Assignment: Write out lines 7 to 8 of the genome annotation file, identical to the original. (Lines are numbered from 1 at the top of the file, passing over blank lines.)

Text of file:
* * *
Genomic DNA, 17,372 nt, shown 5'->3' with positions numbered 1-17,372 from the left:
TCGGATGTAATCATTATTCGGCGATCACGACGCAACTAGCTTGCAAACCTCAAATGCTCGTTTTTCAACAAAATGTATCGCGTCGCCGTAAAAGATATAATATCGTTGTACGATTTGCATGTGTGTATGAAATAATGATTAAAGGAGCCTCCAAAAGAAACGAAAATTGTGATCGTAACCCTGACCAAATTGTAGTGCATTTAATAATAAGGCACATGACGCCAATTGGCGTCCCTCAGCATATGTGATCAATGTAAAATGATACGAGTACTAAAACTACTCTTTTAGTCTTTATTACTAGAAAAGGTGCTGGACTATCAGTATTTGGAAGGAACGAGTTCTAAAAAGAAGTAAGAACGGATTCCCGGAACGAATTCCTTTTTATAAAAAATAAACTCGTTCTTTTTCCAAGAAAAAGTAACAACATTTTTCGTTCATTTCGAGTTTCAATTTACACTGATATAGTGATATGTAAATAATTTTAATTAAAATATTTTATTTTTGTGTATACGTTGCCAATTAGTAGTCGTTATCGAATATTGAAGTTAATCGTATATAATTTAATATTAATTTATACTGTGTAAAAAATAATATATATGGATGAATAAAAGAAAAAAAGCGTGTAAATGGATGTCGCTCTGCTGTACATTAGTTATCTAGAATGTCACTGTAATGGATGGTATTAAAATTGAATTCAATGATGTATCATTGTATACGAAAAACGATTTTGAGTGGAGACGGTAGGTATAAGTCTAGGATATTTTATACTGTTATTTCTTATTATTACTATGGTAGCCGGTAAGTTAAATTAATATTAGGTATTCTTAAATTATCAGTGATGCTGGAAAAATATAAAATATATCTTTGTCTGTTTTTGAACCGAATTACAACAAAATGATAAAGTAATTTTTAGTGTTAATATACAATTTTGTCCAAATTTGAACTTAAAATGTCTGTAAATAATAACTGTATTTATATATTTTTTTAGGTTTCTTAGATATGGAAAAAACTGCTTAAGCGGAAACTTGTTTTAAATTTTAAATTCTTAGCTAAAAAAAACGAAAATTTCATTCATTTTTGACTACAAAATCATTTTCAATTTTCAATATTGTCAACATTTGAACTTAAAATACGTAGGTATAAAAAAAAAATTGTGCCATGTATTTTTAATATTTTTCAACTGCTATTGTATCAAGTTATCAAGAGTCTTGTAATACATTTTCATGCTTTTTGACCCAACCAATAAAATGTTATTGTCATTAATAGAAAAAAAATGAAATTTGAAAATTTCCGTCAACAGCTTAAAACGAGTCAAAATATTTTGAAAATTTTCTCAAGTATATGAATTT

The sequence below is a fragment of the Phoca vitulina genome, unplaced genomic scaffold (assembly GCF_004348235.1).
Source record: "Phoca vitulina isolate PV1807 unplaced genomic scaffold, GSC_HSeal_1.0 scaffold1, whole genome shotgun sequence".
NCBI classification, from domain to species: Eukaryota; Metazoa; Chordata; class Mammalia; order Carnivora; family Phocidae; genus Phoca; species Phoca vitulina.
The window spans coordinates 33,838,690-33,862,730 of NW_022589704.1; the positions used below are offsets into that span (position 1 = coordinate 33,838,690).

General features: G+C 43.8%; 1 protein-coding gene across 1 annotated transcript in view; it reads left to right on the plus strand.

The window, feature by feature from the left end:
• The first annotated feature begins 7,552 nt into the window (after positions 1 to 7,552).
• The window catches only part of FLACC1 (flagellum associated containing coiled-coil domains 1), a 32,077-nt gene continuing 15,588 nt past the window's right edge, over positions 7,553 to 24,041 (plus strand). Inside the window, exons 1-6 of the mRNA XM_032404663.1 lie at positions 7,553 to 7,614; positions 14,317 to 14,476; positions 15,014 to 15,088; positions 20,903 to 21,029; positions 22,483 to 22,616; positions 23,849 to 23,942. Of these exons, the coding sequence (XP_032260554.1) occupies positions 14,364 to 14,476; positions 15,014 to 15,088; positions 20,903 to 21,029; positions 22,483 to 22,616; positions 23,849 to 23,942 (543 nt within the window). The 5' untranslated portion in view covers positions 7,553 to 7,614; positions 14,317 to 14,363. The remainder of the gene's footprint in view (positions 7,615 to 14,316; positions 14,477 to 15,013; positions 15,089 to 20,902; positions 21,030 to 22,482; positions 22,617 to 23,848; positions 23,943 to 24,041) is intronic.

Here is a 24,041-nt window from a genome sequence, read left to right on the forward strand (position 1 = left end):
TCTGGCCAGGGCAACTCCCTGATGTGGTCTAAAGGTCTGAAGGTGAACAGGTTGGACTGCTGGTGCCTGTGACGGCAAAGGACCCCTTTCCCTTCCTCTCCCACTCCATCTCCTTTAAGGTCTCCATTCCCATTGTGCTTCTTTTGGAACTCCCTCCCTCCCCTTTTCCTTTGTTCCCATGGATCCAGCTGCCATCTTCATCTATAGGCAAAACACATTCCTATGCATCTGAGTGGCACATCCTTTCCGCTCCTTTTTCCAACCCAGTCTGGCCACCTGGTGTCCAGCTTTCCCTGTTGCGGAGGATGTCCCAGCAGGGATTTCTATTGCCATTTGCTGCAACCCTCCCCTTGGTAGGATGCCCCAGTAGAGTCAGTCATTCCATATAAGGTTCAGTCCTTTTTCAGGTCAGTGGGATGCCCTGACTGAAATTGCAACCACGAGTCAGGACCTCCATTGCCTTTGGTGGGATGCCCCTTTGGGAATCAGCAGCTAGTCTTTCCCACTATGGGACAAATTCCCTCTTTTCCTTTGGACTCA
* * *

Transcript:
General features: G+C 43.8%; 1 protein-coding gene across 1 annotated transcript in view; it reads left to right on the plus strand.

The window, feature by feature from the left end: